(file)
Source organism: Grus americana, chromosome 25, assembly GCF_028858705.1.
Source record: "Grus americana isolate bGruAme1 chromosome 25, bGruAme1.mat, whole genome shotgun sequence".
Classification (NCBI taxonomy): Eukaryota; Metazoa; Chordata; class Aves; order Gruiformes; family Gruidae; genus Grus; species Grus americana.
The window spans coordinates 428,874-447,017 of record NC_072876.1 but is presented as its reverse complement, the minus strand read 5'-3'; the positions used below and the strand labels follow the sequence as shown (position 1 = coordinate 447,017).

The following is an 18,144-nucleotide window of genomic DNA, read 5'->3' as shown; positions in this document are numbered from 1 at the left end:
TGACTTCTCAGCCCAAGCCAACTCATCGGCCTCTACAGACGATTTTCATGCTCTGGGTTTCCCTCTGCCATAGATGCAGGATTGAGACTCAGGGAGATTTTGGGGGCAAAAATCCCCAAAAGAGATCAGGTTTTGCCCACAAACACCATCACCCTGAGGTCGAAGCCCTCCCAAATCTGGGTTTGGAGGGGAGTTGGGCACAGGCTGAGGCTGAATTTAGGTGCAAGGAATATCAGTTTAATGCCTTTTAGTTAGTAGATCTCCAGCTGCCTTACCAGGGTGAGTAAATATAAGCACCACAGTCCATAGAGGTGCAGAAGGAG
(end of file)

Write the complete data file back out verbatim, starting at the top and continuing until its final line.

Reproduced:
Source organism: Grus americana, chromosome 25, assembly GCF_028858705.1.
Source record: "Grus americana isolate bGruAme1 chromosome 25, bGruAme1.mat, whole genome shotgun sequence".
Classification (NCBI taxonomy): Eukaryota; Metazoa; Chordata; class Aves; order Gruiformes; family Gruidae; genus Grus; species Grus americana.
The window spans coordinates 428,874-447,017 of record NC_072876.1 but is presented as its reverse complement, the minus strand read 5'-3'; the positions used below and the strand labels follow the sequence as shown (position 1 = coordinate 447,017).

The following is an 18,144-nucleotide window of genomic DNA, read 5'->3' as shown; positions in this document are numbered from 1 at the left end:
TGACTTCTCAGCCCAAGCCAACTCATCGGCCTCTACAGACGATTTTCATGCTCTGGGTTTCCCTCTGCCATAGATGCAGGATTGAGACTCAGGGAGATTTTGGGGGCAAAAATCCCCAAAAGAGATCAGGTTTTGCCCACAAACACCATCACCCTGAGGTCGAAGCCCTCCCAAATCTGGGTTTGGAGGGGAGTTGGGCACAGGCTGAGGCTGAATTTAGGTGCAAGGAATATCAGTTTAATGCCTTTTAGTTAGTAGATCTCCAGCTGCCTTACCAGGGTGAGTAAATATAAGCACCACAGTCCATAGAGGTGCAGAAGGAG